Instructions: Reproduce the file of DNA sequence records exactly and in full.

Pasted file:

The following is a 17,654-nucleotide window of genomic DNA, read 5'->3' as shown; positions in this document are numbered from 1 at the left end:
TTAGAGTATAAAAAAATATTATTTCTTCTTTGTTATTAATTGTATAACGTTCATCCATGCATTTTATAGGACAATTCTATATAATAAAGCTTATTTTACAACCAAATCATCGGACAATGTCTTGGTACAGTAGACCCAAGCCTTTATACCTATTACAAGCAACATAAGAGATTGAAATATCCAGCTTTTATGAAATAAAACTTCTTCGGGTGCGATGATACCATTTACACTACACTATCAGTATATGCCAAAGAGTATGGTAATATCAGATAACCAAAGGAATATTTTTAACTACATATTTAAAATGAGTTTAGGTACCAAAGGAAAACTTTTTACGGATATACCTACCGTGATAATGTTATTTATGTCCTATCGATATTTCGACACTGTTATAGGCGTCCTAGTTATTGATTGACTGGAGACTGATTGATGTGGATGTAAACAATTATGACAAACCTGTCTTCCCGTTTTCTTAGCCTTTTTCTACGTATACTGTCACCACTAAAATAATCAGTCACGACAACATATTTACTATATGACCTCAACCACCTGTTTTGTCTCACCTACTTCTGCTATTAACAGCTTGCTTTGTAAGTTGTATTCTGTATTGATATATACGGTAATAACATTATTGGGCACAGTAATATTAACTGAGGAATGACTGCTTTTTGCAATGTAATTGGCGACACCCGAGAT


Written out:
The following is a 17,654-nucleotide window of genomic DNA, read 5'->3' as shown; positions in this document are numbered from 1 at the left end:
TTAGAGTATAAAAAAATATTATTTCTTCTTTGTTATTAATTGTATAACGTTCATCCATGCATTTTATAGGACAATTCTATATAATAAAGCTTATTTTACAACCAAATCATCGGACAATGTCTTGGTACAGTAGACCCAAGCCTTTATACCTATTACAAGCAACATAAGAGATTGAAATATCCAGCTTTTATGAAATAAAACTTCTTCGGGTGCGATGATACCATTTACACTACACTATCAGTATATGCCAAAGAGTATGGTAATATCAGATAACCAAAGGAATATTTTTAACTACATATTTAAAATGAGTTTAGGTACCAAAGGAAAACTTTTTACGGATATACCTACCGTGATAATGTTATTTATGTCCTATCGATATTTCGACACTGTTATAGGCGTCCTAGTTATTGATTGACTGGAGACTGATTGATGTGGATGTAAACAATTATGACAAACCTGTCTTCCCGTTTTCTTAGCCTTTTTCTACGTATACTGTCACCACTAAAATAATCAGTCACGACAACATATTTACTATATGACCTCAACCACCTGTTTTGTCTCACCTACTTCTGCTATTAACAGCTTGCTTTGTAAGTTGTATTCTGTATTGATATATACGGTAATAACATTATTGGGCACAGTAATATTAACTGAGGAATGACTGCTTTTTGCAATGTAATTGGCGACACCCGAGAT